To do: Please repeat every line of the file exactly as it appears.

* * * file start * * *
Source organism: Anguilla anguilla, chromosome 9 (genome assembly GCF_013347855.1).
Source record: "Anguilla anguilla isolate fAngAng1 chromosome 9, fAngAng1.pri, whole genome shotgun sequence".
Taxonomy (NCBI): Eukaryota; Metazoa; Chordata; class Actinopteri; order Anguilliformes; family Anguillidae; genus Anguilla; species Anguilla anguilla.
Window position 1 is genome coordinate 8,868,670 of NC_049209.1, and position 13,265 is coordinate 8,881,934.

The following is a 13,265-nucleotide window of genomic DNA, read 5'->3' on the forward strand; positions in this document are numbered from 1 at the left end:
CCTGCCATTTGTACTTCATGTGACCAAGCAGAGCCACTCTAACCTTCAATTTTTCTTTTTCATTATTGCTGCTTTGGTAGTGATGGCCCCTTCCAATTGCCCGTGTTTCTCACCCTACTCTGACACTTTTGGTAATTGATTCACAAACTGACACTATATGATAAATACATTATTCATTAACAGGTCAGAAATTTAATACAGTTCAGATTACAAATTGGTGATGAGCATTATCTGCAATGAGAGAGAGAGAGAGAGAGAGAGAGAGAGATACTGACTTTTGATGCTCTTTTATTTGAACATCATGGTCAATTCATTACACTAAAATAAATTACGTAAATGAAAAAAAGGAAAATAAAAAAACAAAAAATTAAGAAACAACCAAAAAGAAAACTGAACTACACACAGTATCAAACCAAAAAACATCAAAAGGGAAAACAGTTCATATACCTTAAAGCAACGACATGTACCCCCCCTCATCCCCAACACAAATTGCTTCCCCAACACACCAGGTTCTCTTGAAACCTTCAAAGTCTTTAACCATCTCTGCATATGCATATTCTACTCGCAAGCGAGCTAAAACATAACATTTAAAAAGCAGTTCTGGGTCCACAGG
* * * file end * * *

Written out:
Source organism: Anguilla anguilla, chromosome 9 (genome assembly GCF_013347855.1).
Source record: "Anguilla anguilla isolate fAngAng1 chromosome 9, fAngAng1.pri, whole genome shotgun sequence".
Taxonomy (NCBI): Eukaryota; Metazoa; Chordata; class Actinopteri; order Anguilliformes; family Anguillidae; genus Anguilla; species Anguilla anguilla.
Window position 1 is genome coordinate 8,868,670 of NC_049209.1, and position 13,265 is coordinate 8,881,934.

The following is a 13,265-nucleotide window of genomic DNA, read 5'->3' on the forward strand; positions in this document are numbered from 1 at the left end:
CCTGCCATTTGTACTTCATGTGACCAAGCAGAGCCACTCTAACCTTCAATTTTTCTTTTTCATTATTGCTGCTTTGGTAGTGATGGCCCCTTCCAATTGCCCGTGTTTCTCACCCTACTCTGACACTTTTGGTAATTGATTCACAAACTGACACTATATGATAAATACATTATTCATTAACAGGTCAGAAATTTAATACAGTTCAGATTACAAATTGGTGATGAGCATTATCTGCAATGAGAGAGAGAGAGAGAGAGAGAGAGAGAGATACTGACTTTTGATGCTCTTTTATTTGAACATCATGGTCAATTCATTACACTAAAATAAATTACGTAAATGAAAAAAAGGAAAATAAAAAAACAAAAAATTAAGAAACAACCAAAAAGAAAACTGAACTACACACAGTATCAAACCAAAAAACATCAAAAGGGAAAACAGTTCATATACCTTAAAGCAACGACATGTACCCCCCCTCATCCCCAACACAAATTGCTTCCCCAACACACCAGGTTCTCTTGAAACCTTCAAAGTCTTTAACCATCTCTGCATATGCATATTCTACTCGCAAGCGAGCTAAAACATAACATTTAAAAAGCAGTTCTGGGTCCACAGG